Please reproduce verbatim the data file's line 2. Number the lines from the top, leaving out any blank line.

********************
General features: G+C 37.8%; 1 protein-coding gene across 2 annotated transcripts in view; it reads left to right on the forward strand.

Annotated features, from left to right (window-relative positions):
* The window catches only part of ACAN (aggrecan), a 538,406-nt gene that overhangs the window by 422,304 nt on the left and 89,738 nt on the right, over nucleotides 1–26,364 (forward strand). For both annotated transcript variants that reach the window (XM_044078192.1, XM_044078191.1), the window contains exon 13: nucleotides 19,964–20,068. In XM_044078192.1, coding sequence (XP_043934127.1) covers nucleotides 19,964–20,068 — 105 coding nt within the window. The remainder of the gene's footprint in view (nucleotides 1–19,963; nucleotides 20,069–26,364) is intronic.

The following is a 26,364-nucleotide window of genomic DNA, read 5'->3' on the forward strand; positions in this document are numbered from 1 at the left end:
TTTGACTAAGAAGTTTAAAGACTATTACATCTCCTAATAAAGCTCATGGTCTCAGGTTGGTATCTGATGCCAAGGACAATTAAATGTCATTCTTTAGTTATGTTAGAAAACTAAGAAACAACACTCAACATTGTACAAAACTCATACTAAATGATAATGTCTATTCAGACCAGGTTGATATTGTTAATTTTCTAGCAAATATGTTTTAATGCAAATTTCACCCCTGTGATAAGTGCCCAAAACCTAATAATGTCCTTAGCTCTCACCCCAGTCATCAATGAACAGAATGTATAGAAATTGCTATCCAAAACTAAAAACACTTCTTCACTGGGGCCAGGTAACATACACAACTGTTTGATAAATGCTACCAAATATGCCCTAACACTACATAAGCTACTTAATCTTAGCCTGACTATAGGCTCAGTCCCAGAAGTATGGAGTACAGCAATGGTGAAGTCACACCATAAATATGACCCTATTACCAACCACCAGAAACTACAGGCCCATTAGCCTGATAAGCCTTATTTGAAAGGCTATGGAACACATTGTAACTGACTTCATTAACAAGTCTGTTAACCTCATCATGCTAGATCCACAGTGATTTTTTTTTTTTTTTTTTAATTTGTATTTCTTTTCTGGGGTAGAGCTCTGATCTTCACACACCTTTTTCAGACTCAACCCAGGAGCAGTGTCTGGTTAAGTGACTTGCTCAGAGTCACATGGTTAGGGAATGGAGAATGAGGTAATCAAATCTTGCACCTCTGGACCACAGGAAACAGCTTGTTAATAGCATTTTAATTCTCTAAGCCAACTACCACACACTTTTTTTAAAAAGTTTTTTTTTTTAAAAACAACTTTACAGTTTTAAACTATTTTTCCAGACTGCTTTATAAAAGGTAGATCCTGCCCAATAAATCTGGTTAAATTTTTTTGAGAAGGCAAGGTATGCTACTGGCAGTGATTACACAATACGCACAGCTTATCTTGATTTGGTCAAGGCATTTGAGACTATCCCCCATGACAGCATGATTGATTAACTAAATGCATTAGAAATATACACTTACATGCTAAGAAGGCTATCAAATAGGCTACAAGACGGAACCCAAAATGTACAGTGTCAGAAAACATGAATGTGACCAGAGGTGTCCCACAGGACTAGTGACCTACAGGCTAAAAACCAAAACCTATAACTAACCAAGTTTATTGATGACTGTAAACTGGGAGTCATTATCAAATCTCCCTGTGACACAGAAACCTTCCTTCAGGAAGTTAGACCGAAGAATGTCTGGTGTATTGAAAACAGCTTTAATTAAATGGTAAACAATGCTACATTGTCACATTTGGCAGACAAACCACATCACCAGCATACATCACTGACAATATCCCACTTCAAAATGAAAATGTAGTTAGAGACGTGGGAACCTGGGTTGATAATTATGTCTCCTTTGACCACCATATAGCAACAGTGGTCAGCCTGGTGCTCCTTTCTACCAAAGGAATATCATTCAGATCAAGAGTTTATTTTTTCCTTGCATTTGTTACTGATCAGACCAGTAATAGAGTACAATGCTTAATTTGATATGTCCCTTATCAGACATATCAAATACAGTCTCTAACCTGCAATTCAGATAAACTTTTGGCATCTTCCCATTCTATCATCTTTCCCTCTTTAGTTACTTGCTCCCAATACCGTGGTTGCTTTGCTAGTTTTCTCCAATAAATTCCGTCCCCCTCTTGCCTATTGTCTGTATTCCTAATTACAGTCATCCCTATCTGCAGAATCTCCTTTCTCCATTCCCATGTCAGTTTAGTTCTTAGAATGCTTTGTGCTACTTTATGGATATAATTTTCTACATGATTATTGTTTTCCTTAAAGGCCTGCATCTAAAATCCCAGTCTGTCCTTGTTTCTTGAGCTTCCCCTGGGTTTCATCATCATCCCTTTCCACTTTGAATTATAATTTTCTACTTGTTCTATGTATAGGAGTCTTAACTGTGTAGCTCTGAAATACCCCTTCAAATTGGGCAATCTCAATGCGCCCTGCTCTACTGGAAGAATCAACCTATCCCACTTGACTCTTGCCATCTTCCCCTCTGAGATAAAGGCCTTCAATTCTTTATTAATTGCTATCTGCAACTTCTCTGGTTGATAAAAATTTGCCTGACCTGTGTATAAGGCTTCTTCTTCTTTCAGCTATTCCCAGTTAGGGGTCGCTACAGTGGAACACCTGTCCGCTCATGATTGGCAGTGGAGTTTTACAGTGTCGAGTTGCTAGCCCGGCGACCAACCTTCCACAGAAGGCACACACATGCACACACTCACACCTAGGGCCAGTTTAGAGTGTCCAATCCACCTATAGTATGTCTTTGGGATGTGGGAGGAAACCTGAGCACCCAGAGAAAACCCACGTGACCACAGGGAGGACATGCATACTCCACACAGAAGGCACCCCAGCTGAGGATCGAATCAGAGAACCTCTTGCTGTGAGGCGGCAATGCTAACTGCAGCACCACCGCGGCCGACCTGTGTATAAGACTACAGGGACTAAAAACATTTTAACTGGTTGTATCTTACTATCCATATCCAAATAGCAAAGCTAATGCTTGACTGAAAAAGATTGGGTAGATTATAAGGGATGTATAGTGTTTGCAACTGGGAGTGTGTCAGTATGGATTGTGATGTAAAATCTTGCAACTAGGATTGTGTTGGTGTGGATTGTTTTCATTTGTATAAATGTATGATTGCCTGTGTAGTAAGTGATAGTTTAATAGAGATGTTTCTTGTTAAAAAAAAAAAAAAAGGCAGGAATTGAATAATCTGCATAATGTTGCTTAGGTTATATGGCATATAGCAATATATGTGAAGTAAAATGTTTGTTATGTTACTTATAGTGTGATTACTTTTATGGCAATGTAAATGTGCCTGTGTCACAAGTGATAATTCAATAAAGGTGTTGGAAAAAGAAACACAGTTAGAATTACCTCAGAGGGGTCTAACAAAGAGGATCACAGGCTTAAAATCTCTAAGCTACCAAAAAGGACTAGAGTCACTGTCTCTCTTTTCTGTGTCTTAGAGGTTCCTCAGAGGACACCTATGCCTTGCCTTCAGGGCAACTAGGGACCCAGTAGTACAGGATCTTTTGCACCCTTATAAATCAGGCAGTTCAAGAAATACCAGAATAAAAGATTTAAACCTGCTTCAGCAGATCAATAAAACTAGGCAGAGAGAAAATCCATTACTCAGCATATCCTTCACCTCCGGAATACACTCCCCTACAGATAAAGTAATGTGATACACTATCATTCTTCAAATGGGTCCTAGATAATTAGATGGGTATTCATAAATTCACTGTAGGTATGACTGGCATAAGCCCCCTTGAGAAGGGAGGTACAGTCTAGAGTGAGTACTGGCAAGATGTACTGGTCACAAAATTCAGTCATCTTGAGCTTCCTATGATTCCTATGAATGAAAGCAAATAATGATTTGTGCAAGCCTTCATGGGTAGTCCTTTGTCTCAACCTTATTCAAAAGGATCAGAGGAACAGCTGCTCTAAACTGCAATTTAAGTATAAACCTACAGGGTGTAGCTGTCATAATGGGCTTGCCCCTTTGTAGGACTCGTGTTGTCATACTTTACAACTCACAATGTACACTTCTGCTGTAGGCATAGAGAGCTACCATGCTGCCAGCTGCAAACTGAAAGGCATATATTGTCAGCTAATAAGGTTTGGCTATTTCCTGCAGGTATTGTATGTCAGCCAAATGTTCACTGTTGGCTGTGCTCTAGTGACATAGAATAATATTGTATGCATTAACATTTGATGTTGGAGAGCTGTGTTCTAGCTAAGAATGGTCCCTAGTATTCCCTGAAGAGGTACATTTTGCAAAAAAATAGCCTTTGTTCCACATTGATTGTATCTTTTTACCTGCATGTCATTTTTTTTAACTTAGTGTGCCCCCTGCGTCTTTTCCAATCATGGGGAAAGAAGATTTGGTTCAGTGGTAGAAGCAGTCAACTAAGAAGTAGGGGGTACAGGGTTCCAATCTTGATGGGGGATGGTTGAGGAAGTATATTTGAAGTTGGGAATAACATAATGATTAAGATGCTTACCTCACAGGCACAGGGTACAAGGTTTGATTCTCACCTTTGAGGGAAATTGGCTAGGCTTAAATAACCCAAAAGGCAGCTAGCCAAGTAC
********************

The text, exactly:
Annotated features, from left to right (window-relative positions):